The Long-Term Impact of Cuts

April 8, 2011 By Joel Paque

With uncertainty surrounding the short-term implications of a government shutdown, it is easy to forget the larger conversation we need to have on the potential long-term impacts of the drastic cuts currently under consideration in the House 2012 budget proposal. Testifying before Congress this week, USAID Administrator Raj Shah caught the attention of many when he stressed the devastating impacts of a diminished International Affairs Budget by saying: “We estimate, and I believe these are very conservative estimates, that H.R. 1 would lead to 70,000 kids dying.”

Michael Gerson echoed Administrator Shah’s comments in today’s Washington Post, saying that “global health programs are not analogous to many other categories of federal spending, such as job training programs or support for public television. A child either receives malaria treatment or does not. The resulting risk of death is quantifiable.” He went on to point out that all budget cuts are not equal.  While some may lead to pay freezes, or adjustments in government benefits, cuts to our global development and health programs may lead some to a “fever and a small coffin.”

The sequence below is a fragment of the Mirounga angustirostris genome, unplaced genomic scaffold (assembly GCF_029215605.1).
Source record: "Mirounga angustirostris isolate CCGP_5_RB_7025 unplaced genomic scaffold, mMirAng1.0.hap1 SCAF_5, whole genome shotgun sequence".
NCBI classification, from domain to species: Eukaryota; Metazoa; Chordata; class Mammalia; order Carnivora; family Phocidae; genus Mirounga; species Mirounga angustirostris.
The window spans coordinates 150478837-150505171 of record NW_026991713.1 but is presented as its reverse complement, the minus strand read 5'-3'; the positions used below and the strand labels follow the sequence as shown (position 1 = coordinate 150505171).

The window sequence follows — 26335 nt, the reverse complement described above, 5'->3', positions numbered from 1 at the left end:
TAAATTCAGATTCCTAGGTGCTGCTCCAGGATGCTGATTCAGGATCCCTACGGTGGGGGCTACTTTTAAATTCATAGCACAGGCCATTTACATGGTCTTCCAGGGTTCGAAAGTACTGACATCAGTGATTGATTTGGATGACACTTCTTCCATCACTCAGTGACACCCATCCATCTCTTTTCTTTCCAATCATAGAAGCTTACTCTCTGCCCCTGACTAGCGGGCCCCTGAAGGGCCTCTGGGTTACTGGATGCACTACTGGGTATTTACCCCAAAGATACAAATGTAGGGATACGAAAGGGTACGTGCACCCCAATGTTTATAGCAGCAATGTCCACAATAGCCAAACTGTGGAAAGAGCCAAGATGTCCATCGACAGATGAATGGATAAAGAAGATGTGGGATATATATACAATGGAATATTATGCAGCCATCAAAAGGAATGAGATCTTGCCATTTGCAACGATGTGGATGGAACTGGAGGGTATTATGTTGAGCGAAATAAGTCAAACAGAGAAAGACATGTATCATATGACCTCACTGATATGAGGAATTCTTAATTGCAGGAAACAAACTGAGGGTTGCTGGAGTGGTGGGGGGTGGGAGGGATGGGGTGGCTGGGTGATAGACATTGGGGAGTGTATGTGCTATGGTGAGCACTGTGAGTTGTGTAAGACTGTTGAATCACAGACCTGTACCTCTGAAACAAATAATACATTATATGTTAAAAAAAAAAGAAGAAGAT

This rhetoric may seem overblown to those who view this budget debate as a ledger-balancing act, but, while all programs facing cuts will certainly point to the impact of cuts, few areas can paint as stark a picture as development.  For only a little more than 1% of the total federal budget, these programs help save millions of lives each year through investments in global health, food security programs, and humanitarian assistance. In turn, these investments in human well being lead to a more stable and prosperous world, and help sustain US leadership.